Territorial males use middens, where they defecate, to maintain their dominance. Females and younger males also leave their mark at these midden. The territorial male leaves his mark in the center to show strength and dominance, trampling the dung to release more of his scent and cover his feet in the odor. Females and younger males leave their calling cards towards the periphery of the midden. This creates one smelly situation, but the rhinos understand it, knowing exactly when a passing female is in heat and what age she might be.
Through a whiff, females can tell which male is dominant in the area and his age. This helps them decide whether or not to stay in the area to potentially mate with the territorial bull or move on to the next territory where the male may smell better.
When we think of communication through touch, we often envision a kiss on the cheek or a warm hug from a loved one. Unfortunately, in today’s world, such displays of affection are not always possible for humans due to the ongoing COVID-19 pandemic. However, animals never got the memo about this virus, and one need only go on a safari to witness some species enjoying various forms of physical contact. Perhaps the most notable example of such communication can be found in the African elephant, the largest land animal on earth. Elephants are known for their tactile nature and their use of their versatile trunks to convey messages and emotions. They guide their young by nudging them gently in the right direction, and at times even use their trunks to administer discipline, as I once witnessed a large bull elephant smacking a younger one for daring to eat from the same bush.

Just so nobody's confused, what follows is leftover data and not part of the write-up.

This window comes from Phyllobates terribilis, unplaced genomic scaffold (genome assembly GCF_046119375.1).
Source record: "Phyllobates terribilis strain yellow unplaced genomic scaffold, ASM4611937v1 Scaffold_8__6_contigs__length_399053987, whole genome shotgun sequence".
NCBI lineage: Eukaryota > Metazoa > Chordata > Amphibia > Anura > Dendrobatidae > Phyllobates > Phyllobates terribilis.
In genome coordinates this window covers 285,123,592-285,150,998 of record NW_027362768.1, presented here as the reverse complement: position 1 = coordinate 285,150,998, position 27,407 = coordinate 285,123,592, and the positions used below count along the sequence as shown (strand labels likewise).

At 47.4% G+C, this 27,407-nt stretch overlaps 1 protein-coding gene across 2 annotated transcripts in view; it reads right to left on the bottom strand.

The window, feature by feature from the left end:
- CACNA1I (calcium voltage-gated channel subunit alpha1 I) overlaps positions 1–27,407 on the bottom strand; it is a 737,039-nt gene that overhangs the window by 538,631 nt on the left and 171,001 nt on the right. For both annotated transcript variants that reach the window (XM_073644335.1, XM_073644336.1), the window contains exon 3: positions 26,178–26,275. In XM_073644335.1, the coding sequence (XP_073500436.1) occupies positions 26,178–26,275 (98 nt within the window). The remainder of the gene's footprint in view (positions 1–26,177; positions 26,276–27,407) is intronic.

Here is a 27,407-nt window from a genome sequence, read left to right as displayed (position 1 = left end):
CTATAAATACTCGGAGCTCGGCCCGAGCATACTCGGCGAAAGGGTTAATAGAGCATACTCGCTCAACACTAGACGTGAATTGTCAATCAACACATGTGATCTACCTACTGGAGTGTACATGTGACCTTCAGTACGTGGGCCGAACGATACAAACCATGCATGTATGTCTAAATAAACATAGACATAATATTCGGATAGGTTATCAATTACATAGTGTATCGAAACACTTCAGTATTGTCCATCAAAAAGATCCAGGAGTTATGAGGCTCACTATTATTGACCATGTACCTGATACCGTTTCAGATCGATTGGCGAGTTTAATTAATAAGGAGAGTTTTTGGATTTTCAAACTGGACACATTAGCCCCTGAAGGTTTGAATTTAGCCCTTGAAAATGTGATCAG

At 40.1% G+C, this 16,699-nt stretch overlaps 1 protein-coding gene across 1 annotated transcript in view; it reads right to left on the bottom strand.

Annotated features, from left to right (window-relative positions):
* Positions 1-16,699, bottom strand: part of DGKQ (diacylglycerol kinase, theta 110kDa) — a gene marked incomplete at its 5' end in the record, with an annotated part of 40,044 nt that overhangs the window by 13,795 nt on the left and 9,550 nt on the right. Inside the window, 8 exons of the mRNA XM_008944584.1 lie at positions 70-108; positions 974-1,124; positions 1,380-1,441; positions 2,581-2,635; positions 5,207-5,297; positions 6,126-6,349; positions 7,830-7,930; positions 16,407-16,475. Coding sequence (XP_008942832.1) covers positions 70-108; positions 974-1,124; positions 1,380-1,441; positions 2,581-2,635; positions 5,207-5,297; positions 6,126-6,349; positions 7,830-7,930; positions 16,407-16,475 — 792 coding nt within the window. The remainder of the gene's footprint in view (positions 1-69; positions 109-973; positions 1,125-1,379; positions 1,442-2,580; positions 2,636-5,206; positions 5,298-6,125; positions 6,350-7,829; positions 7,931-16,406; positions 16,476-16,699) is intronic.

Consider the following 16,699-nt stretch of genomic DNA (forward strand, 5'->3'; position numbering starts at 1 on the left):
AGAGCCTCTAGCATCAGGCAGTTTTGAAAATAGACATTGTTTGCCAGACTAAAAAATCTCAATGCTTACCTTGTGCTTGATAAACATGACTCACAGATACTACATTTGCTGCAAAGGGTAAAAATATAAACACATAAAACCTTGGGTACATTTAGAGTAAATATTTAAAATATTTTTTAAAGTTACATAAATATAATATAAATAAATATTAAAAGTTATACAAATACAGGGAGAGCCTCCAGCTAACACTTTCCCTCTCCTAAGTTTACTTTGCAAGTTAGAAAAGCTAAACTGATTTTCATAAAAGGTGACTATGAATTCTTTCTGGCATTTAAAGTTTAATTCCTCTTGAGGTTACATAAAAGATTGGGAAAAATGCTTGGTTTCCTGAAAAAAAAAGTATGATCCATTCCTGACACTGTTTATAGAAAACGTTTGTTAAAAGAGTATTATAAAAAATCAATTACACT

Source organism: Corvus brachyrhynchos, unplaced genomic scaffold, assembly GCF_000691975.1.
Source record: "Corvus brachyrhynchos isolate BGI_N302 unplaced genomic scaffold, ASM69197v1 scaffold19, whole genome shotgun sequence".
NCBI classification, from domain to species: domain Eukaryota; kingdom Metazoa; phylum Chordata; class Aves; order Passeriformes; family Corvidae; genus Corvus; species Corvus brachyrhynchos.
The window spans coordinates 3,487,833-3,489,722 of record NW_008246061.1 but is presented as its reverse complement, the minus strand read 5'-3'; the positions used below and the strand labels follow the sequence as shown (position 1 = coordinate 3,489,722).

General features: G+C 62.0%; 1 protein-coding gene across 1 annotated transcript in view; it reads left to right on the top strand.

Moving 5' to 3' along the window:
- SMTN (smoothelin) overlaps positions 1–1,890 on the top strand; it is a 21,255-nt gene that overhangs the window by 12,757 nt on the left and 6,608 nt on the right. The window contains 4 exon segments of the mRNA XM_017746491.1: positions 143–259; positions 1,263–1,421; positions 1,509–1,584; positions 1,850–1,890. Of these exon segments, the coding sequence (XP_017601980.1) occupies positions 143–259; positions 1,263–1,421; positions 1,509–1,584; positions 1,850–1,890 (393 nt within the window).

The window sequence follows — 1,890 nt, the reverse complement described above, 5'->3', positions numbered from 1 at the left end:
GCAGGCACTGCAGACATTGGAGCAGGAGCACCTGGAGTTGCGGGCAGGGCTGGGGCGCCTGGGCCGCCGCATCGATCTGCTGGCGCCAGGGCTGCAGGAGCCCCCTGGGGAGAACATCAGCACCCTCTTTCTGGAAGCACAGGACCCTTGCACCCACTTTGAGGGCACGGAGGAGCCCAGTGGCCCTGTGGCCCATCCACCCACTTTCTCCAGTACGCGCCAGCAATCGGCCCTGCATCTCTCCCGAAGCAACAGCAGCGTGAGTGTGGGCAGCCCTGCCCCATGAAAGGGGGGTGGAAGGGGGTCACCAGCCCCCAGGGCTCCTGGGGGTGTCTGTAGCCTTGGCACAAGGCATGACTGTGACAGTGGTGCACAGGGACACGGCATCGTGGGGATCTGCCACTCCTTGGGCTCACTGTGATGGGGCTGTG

But what is most striking about these gentle giants is how they express affection toward each other. It is not uncommon to see elephants wrapping their trunks around each other or resting them atop each other’s heads. Studies have suggested that elephants even put their trunks into each other’s mouths as a way of showing compassion and reassurance.
Of course, elephants are not the only animals that engage in such tactile communication. Lions often nuzzle each other to strengthen their bonds within a pride, while baboons groom one another and zebras rest their heads on each other’s backs. These touching displays of affection remind us that communication can take many forms and that sometimes the simplest gestures can convey the deepest emotions. Unless, of course, you happen to be a young elephant bull who finds himself on the receiving end of a disciplinary smack!